The owner of this beautiful 2010 BMW 528i recently contacted me with an inquiry about removing etched-in water spots from his brand-new vehicle. Due to an unfortunate parking accident, the vehicle was sprayed by a sprinkler system. By the time the client saw the hard water spots it was too late and they had etched deep into the finish.
After failed attempts from the dealership, chemical spot removers, and hand-polishing with ScratchX 2.0, the owner found himself searching online for an answer. He quickly stumbled upon some of my work, along with the recent article I had posted on the different types of water spots. He contacted me and we set up a time where I could evaluate the finish and determine how much work would be required to remove the spots. Upon arrival I was a little relieved to see that the spots were only concentrated on the front portion of the car, with the hood and fenders being the worst panels. It was also quickly apparent that the detail department at BMW did a wonderful job at instilling buffer holograms into the paint. Funny thing about that is that the owner said they didn’t appear until a week or two after he bought the car. When he questioned the dealership about them, they simply told him it was part of owning a black vehicle…..really?
During the pre-detail inspection I tried several different polishes, pads, and tools to see what method would be required to remove the spots, while still preserving the most amount of clear coat. After trying a few milder polishes I wasn’t really surprised that I would have to resort to an aggressive compound like Meguiars M105 on a rotary polisher equipped with a PFW pad (Purple Foamed Wool). I say this because BMW is known for having rock-hard clear (excluding Jet Black) which usually requires a much more aggressive method than what you would typically use on a car with softer paint such as a Honda or Toyota.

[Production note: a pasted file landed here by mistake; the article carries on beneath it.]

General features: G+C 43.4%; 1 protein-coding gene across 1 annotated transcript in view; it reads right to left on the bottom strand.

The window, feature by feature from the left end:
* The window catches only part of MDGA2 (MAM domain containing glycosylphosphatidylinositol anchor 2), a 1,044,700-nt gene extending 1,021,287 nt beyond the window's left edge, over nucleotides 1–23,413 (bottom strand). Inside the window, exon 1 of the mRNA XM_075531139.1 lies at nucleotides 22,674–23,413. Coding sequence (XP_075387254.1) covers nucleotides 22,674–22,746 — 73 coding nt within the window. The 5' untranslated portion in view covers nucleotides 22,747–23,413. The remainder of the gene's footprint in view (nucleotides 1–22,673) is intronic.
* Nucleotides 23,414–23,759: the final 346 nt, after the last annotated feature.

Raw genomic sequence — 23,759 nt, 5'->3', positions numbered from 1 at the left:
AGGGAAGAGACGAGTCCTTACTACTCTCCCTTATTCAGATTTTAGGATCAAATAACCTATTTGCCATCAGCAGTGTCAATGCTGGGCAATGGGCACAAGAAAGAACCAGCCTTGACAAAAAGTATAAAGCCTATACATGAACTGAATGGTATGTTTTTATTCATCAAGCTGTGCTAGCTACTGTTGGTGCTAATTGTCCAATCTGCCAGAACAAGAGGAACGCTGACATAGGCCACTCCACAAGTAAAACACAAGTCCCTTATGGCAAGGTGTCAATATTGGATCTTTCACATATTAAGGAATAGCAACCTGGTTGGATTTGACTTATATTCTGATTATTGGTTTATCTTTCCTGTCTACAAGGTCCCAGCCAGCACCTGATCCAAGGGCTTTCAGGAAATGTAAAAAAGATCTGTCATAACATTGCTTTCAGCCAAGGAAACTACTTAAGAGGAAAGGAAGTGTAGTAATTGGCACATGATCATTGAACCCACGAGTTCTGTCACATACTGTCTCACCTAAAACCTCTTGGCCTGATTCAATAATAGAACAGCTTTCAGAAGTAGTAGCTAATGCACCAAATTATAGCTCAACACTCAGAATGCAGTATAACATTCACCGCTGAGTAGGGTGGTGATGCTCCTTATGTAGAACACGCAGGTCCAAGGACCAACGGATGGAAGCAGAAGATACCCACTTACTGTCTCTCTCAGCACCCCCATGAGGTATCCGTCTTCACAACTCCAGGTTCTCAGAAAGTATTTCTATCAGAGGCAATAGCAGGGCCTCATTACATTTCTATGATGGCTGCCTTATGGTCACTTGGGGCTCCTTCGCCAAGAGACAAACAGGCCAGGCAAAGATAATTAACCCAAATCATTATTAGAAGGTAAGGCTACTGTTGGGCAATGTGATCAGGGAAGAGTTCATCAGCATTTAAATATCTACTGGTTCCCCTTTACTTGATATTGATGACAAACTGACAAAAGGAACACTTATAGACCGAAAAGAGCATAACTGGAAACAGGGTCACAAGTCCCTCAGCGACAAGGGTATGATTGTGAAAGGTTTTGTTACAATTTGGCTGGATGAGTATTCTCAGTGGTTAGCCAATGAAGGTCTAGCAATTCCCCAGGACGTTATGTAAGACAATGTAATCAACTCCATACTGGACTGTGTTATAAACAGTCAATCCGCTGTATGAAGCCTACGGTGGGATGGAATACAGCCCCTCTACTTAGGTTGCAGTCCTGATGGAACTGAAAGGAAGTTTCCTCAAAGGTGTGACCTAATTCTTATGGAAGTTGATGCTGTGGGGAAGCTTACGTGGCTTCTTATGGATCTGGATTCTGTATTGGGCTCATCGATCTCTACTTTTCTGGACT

The morning I started on the vehicle it was raining so I was unable to capture “before” shots in the sun, which is really the best light for showing holograms and other defects. That being said, you should still be able to see them in the various photos.
Nasty water spots!
Close-up showing spots, slight holograms can be seen as well.
After 2 passes with M105 on the rotary polisher with a PFW pad all spots are gone. However, you can see faint holograms were instilled from the aggressive first step and will require further refining. Also note that I taped the adjacent edge of the fender, which is always a must when you are buffing aggressively, especially with a rotary buffer.
Next, we will take a look at the dealer installed holograms, which actually looked much worse in the sun.
To follow up the areas which required compounding, as well as polishing the rest of the car, I chose to use Menzerna Power Finish on the PCXP equipped with 5.5″ LC Cyan Hydro pads. This combo finished well while still giving a good amount of correction. After all polishing was done I gave the vehicle a thorough wash using Chemical Guys Citrus Wash and Clear mixed at a paint prep ratio. All glass was cleaned using Meguiar’s D120 glass cleaner and the tires/wheel wells were dressed with Meguiar’s Hyper Dressing. Chrome trim and exhaust tips were polished using Klasse AIO and my choice for paint protection was Blackfire Wet-Diamond.
Finished pics! This is how black should look, swirl and hologram free. If a dealer tries to tell you differen’t please send them my way!
For tips on keeping your newly polished finish looking like new you can check our article on Proper Washing and Drying.
- Remember that when working with etched in water spots the only way to remove them is by removing small amounts of paint until the finish is level with the spot. Chemical cleaners or vinegar only remove mineral deposits, and they cannot undue the etched in damage the deposits have already caused. See here for more info on the different types of water spots.
As always, thank you for taking the time to view my work. If you have any questions or comments please feel free to submit them in the comment box below.